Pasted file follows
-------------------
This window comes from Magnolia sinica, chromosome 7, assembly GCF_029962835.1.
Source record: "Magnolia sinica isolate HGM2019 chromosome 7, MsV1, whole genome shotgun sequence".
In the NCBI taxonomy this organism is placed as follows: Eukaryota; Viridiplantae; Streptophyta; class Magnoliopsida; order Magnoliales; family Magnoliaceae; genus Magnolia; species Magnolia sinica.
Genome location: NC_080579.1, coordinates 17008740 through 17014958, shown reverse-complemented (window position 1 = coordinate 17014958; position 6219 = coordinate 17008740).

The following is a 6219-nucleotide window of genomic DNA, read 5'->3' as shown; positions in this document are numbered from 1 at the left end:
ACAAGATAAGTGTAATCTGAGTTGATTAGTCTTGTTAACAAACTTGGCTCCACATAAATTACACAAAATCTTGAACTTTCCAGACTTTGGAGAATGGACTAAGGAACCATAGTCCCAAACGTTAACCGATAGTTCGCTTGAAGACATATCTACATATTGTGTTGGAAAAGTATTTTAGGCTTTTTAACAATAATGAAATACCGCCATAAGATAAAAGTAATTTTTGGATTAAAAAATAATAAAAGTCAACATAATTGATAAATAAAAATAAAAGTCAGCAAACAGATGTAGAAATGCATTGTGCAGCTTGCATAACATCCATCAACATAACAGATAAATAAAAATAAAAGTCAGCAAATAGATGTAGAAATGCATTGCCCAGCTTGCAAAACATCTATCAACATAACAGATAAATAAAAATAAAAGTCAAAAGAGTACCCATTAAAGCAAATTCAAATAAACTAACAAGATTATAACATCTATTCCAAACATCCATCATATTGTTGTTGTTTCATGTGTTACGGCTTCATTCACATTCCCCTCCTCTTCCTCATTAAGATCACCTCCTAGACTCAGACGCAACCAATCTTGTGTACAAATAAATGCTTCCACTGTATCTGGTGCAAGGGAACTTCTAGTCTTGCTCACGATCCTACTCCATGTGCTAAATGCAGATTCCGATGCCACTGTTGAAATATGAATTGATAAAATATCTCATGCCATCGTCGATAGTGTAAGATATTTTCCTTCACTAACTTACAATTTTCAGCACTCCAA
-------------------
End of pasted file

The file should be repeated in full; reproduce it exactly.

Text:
This window comes from Magnolia sinica, chromosome 7, assembly GCF_029962835.1.
Source record: "Magnolia sinica isolate HGM2019 chromosome 7, MsV1, whole genome shotgun sequence".
In the NCBI taxonomy this organism is placed as follows: Eukaryota; Viridiplantae; Streptophyta; class Magnoliopsida; order Magnoliales; family Magnoliaceae; genus Magnolia; species Magnolia sinica.
Genome location: NC_080579.1, coordinates 17008740 through 17014958, shown reverse-complemented (window position 1 = coordinate 17014958; position 6219 = coordinate 17008740).

The following is a 6219-nucleotide window of genomic DNA, read 5'->3' as shown; positions in this document are numbered from 1 at the left end:
ACAAGATAAGTGTAATCTGAGTTGATTAGTCTTGTTAACAAACTTGGCTCCACATAAATTACACAAAATCTTGAACTTTCCAGACTTTGGAGAATGGACTAAGGAACCATAGTCCCAAACGTTAACCGATAGTTCGCTTGAAGACATATCTACATATTGTGTTGGAAAAGTATTTTAGGCTTTTTAACAATAATGAAATACCGCCATAAGATAAAAGTAATTTTTGGATTAAAAAATAATAAAAGTCAACATAATTGATAAATAAAAATAAAAGTCAGCAAACAGATGTAGAAATGCATTGTGCAGCTTGCATAACATCCATCAACATAACAGATAAATAAAAATAAAAGTCAGCAAATAGATGTAGAAATGCATTGCCCAGCTTGCAAAACATCTATCAACATAACAGATAAATAAAAATAAAAGTCAAAAGAGTACCCATTAAAGCAAATTCAAATAAACTAACAAGATTATAACATCTATTCCAAACATCCATCATATTGTTGTTGTTTCATGTGTTACGGCTTCATTCACATTCCCCTCCTCTTCCTCATTAAGATCACCTCCTAGACTCAGACGCAACCAATCTTGTGTACAAATAAATGCTTCCACTGTATCTGGTGCAAGGGAACTTCTAGTCTTGCTCACGATCCTACTCCATGTGCTAAATGCAGATTCCGATGCCACTGTTGAAATATGAATTGATAAAATATCTCATGCCATCGTCGATAGTGTAAGATATTTTCCTTCACTAACTTACAATTTTCAGCACTCCAA